Indiana’s federally run marketplace at healthcare.gov is scheduled to be running on Oct. 1, but don’t be shocked if it’s not fully functional on Day 1.
“My personal projection is that the Oct. 1 start will be a rocky one,” said Chris Schrader, president of Schrader and Associates in Bloomington and an expert on the Affordable Care Act. “The federal government has said it will not test the electronic system to work out any possible bugs until Sept. 30, the day before it needs to be up and running. I’m very concerned about that.”
Schrader said in most cases, a company would test a new interactive website well in advance of the roll-out date.
“Something of this size and scope should have been de-bugged six months ago,” he said. “What they’re doing is very risky. I really hope when they flip the switch on Oct. 1, everything works like a charm and when people click on icons they don’t get an hourglass spinning endlessly around, but I have my doubts.”
Schrader said if there are functional problems with the site, people can go to the U.S. Department of Health and Human Services site at hhs.gov to print out paper applications, then fill them out and mail them in.
Paper application forms for families start at 12 pages and grow as children are added.
“I really do expect this will be a paper process at first,” he said. “That would really slow the process down and make things more cumbersome.”
But Schrader said the 6-month-long enrollment period will give the government time to work out any possible kinks in the system.
He suggests that between now and Oct. 1, people familiarize themselves with the healthcare.gov website, as well as several YouTube instructional videos produced by the U.S. Department of Health and Human Services.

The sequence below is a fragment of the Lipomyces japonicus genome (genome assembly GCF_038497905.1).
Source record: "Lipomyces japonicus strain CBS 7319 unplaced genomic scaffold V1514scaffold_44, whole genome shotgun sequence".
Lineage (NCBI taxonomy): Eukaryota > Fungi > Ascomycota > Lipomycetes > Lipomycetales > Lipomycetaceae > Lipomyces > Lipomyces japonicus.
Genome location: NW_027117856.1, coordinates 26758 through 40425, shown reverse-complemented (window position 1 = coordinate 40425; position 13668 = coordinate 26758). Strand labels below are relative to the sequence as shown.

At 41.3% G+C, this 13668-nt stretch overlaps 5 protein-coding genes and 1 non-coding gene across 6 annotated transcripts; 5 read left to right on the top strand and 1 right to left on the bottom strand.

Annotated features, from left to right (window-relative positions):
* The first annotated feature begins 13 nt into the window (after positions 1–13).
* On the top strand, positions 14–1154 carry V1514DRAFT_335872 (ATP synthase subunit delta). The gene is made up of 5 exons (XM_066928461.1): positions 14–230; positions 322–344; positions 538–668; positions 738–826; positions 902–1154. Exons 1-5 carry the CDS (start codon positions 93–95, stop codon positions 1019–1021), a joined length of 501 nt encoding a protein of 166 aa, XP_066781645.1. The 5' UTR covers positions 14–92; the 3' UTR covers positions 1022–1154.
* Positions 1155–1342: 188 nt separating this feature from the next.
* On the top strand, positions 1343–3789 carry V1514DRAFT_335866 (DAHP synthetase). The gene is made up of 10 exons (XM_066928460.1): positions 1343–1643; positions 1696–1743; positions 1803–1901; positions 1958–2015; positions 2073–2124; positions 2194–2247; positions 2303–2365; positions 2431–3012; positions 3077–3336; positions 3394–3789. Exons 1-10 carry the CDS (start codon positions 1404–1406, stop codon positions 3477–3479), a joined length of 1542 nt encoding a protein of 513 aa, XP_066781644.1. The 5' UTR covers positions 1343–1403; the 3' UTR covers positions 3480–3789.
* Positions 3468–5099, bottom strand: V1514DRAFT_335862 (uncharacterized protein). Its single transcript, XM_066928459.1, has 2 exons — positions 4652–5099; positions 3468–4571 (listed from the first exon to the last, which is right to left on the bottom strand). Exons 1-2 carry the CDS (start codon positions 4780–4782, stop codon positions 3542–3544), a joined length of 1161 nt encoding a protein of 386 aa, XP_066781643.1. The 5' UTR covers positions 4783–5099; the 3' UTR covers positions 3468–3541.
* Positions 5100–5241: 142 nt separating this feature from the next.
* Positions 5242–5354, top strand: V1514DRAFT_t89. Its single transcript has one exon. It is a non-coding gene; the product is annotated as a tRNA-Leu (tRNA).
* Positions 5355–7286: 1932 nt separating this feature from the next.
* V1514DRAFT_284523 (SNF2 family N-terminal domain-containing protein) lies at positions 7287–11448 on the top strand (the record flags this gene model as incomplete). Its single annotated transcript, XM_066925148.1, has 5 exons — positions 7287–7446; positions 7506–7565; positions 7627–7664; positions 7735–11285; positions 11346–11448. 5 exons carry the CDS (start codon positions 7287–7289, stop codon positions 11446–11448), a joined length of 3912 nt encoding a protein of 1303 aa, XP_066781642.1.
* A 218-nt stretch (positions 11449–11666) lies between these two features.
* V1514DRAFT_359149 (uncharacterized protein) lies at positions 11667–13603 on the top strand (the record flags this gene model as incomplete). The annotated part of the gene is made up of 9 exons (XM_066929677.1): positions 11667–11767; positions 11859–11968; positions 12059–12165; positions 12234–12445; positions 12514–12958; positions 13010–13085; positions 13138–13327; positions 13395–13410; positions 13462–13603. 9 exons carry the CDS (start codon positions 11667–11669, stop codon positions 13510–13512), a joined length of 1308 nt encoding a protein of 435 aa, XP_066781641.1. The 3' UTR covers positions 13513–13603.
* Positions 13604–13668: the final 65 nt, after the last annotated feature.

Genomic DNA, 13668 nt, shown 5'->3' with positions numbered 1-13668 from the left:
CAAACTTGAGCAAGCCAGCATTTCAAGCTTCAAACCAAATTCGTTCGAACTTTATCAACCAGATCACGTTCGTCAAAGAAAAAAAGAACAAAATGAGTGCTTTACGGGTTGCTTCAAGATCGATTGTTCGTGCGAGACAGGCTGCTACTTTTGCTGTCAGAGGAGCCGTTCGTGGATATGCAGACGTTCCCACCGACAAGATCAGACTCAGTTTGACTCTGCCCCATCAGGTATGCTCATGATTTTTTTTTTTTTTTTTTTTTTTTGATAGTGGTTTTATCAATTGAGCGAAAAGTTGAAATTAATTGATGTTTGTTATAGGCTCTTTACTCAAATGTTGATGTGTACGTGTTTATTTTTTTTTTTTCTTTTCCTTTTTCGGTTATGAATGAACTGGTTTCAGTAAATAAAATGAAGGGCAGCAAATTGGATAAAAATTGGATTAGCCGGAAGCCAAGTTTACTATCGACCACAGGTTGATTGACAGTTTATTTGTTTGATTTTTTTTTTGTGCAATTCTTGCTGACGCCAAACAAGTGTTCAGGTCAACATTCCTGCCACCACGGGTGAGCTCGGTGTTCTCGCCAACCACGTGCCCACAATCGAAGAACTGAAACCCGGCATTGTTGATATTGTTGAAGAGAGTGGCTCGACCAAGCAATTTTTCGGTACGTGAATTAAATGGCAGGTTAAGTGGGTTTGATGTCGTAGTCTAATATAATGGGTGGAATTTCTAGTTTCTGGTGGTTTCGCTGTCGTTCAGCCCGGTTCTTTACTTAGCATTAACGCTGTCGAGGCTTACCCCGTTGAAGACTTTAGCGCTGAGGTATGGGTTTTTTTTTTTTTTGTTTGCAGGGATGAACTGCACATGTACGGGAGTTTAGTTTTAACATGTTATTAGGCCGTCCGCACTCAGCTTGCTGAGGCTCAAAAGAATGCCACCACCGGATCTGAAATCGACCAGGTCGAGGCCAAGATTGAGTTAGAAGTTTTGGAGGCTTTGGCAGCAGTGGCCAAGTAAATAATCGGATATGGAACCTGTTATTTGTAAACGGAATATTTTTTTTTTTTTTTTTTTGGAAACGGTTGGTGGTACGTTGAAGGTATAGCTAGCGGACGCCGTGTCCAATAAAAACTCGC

“Those videos do an outstanding job of communicating the information at the basic level,” he said.
Schrader said even if the electronic system functions as planned, many people will have problems navigating the website and picking the best plan.
“Even employees who’ve had insurance coverage through their employer their entire working lives have a hard time understanding deductibles, co-pays and other terms,” he said. “Assuming that people who’ve never bought insurance in their lives will be able to hop onto this system, understand the terminology and choose the best policy strikes me as wildly optimistic.”
Schrader said the “navigators” that IU Health hopes to have and the handful of “certified application counselors” being sought by the city of Bloomington will certainly help guide people through the application process.
“They will inform them as best they can, but I’m concerned that many of them won’t be able to grasp the information,” he said. “And the counselors can’t make the decision for them.”
He also questions whether the navigators and counselors will be able to meet the demand for help.
“My gut tells me that the people who’ve been waiting for health insurance for most of their lives will storm the gates on Oct. 1,” he said. “I think those people will overwhelm the system at first. Then I think there might be a drop-off, with another huge rush as we get closer to Dec. 15, the last day you can buy a plan and still get coverage on Jan. 1, 2014.”
Schrader said navigators must be chosen carefully, complete with criminal background checks.
“This could be an identity thief’s dream, because he will have access to people’s personal information — addresses, Social Security numbers, birth dates, financial information,” he said. “People could have their personal information compromised very easily. On top of that, the Department of Health and Human Services says it has not yet tested the marketplaces for cyber security.”
Mary Ann Valenta, IU Health’s regional director of strategic integration of individual and business solutions, said the hospital will conduct criminal background checks on all of IU Health’s 17 state-certified “navigators,” and each of them will submit a copy of their Indiana State Police background check with their application.